Language Magazine
For 22 years, Debbie Rodriguez has taught kindergarteners at Bellehaven Elementary School in Albuquerque, New Mexico. She's no rookie when it comes to implementing new state and national standards. Still, with each new round of standards, from No Child Left Behind to the Common Core State Standards, even veteran teachers like Rodriguez can feel like first-timers all over again. "Usually the first year or two of a new set of standards is a big learning curve for a teacher," she says. "It requires a lot more intense planning and it lasts the whole year, or more." But the work doesn't end there. Rodriguez adds that in subsequent years, a teacher is still tweaking lessons and making adjustments based on the new standards and what worked well.More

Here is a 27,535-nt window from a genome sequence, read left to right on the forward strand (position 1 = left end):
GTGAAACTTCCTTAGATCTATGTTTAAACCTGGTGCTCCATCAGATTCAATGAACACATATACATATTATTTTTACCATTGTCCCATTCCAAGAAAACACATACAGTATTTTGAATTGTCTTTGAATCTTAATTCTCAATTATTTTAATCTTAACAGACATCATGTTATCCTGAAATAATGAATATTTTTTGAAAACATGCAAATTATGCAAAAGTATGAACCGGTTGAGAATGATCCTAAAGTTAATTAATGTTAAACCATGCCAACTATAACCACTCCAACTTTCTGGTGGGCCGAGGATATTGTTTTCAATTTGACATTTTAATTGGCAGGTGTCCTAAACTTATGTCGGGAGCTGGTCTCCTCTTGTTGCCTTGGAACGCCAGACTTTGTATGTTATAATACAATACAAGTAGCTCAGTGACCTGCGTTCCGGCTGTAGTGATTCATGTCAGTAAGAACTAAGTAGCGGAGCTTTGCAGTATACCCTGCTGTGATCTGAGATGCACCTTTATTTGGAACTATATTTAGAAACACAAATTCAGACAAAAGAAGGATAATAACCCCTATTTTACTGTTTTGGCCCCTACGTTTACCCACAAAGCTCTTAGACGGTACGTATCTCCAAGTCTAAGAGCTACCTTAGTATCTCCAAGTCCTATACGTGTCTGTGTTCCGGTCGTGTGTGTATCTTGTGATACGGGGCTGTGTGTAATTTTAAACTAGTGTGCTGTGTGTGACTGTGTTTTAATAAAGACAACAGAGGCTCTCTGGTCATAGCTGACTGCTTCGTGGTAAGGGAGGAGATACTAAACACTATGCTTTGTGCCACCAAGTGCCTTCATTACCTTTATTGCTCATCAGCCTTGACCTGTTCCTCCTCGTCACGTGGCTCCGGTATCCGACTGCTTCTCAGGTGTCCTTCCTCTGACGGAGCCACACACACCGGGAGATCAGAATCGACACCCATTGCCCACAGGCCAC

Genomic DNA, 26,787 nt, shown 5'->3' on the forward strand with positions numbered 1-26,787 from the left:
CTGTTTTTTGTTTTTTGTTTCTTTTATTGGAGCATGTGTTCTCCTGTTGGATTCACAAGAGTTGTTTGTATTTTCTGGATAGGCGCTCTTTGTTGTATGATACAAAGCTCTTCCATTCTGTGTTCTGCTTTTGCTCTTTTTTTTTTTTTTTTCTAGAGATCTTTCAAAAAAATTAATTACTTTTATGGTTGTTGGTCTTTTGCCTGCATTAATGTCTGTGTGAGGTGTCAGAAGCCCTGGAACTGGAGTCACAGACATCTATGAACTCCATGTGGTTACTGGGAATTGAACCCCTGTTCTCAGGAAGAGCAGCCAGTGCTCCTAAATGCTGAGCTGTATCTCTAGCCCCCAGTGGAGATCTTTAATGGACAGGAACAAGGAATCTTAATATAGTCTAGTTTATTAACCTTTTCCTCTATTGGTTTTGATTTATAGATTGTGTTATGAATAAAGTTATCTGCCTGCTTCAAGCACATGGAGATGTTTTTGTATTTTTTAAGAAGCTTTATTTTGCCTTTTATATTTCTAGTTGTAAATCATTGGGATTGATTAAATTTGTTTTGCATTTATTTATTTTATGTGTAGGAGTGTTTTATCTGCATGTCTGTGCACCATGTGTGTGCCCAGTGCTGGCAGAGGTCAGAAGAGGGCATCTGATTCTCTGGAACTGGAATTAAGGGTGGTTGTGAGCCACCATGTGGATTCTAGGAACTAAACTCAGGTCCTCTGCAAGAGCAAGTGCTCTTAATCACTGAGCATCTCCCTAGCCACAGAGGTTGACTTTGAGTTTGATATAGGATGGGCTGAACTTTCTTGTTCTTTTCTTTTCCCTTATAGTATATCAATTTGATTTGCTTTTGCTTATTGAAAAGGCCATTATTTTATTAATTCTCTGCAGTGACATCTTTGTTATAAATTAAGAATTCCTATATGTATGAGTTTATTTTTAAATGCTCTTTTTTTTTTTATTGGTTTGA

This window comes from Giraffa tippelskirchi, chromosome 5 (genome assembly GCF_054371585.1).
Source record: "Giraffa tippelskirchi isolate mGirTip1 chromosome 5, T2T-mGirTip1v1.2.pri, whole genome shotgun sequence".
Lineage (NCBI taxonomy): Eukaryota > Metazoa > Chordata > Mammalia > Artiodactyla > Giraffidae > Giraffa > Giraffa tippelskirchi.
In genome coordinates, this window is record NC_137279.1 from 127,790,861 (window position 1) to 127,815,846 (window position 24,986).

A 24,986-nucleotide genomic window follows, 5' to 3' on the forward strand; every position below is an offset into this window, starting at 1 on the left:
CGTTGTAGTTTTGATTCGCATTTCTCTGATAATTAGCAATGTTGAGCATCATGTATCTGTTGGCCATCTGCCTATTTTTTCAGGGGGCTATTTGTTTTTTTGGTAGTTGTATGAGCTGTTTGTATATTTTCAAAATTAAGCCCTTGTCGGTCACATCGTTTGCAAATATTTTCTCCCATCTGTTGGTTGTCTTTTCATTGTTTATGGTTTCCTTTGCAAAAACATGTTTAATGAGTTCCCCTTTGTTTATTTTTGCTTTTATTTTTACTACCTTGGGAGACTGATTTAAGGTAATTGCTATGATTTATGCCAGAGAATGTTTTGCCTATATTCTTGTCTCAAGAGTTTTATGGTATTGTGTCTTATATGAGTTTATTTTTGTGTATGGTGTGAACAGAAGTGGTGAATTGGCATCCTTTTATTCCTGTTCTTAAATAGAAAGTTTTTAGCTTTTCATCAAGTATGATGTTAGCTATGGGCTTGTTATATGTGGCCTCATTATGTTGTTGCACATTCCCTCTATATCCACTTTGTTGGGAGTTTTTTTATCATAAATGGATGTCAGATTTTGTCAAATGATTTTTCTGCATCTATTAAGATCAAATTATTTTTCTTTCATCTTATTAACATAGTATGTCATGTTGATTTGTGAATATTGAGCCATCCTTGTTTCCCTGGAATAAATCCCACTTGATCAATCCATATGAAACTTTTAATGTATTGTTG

Charter sector launches marketing campaign to attract more English language learners
Chalkbeat NewYork
In an effort to attract more English learners to charter schools around the city, the New York City Charter School Center is kicking off a marketing campaign on television and online in multiple languages. "We have to get the word out in every community in as many languages as possible," said James Merriman, CEO of the New York City Charter School Center. The Charter Center says that 6.3 percent of charter school students are English language learners, as compared to 15 percent of students in traditional public schools in 2012-2013, according to the Independent Budget Office.More